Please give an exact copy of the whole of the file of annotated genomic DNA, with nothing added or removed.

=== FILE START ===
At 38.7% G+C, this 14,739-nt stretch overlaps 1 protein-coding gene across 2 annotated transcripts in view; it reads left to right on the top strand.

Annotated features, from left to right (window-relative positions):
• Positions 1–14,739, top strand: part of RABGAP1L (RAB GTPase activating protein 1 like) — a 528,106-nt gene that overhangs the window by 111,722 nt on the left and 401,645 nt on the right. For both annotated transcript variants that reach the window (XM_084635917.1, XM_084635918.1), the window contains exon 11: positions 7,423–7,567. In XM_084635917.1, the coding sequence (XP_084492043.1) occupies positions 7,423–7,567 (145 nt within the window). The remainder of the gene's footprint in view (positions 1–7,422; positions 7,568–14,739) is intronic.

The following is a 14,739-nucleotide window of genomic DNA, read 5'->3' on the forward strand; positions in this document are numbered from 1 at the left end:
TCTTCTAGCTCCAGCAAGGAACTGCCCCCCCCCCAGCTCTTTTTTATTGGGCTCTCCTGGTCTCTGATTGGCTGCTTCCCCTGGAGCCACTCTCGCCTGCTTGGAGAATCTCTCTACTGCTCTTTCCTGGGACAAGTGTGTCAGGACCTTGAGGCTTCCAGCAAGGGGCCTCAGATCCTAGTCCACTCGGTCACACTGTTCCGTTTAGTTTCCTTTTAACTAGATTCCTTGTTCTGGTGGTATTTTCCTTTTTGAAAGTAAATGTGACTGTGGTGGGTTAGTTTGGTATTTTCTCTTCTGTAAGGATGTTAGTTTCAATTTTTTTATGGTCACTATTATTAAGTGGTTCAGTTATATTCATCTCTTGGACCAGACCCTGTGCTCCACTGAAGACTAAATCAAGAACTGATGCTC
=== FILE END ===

At 38.7% G+C, this 14,739-nt stretch overlaps 1 protein-coding gene across 2 annotated transcripts in view; it reads left to right on the top strand.

Annotated features, from left to right (window-relative positions):
• Positions 1–14,739, top strand: part of RABGAP1L (RAB GTPase activating protein 1 like) — a 528,106-nt gene that overhangs the window by 111,722 nt on the left and 401,645 nt on the right. For both annotated transcript variants that reach the window (XM_084635917.1, XM_084635918.1), the window contains exon 11: positions 7,423–7,567. In XM_084635917.1, the coding sequence (XP_084492043.1) occupies positions 7,423–7,567 (145 nt within the window). The remainder of the gene's footprint in view (positions 1–7,422; positions 7,568–14,739) is intronic.

The following is a 14,739-nucleotide window of genomic DNA, read 5'->3' on the forward strand; positions in this document are numbered from 1 at the left end:
TCTTCTAGCTCCAGCAAGGAACTGCCCCCCCCCCAGCTCTTTTTTATTGGGCTCTCCTGGTCTCTGATTGGCTGCTTCCCCTGGAGCCACTCTCGCCTGCTTGGAGAATCTCTCTACTGCTCTTTCCTGGGACAAGTGTGTCAGGACCTTGAGGCTTCCAGCAAGGGGCCTCAGATCCTAGTCCACTCGGTCACACTGTTCCGTTTAGTTTCCTTTTAACTAGATTCCTTGTTCTGGTGGTATTTTCCTTTTTGAAAGTAAATGTGACTGTGGTGGGTTAGTTTGGTATTTTCTCTTCTGTAAGGATGTTAGTTTCAATTTTTTTATGGTCACTATTATTAAGTGGTTCAGTTATATTCATCTCTTGGACCAGACCCTGTGCTCCACTGAAGACTAAATCAAGAACTGATGCTC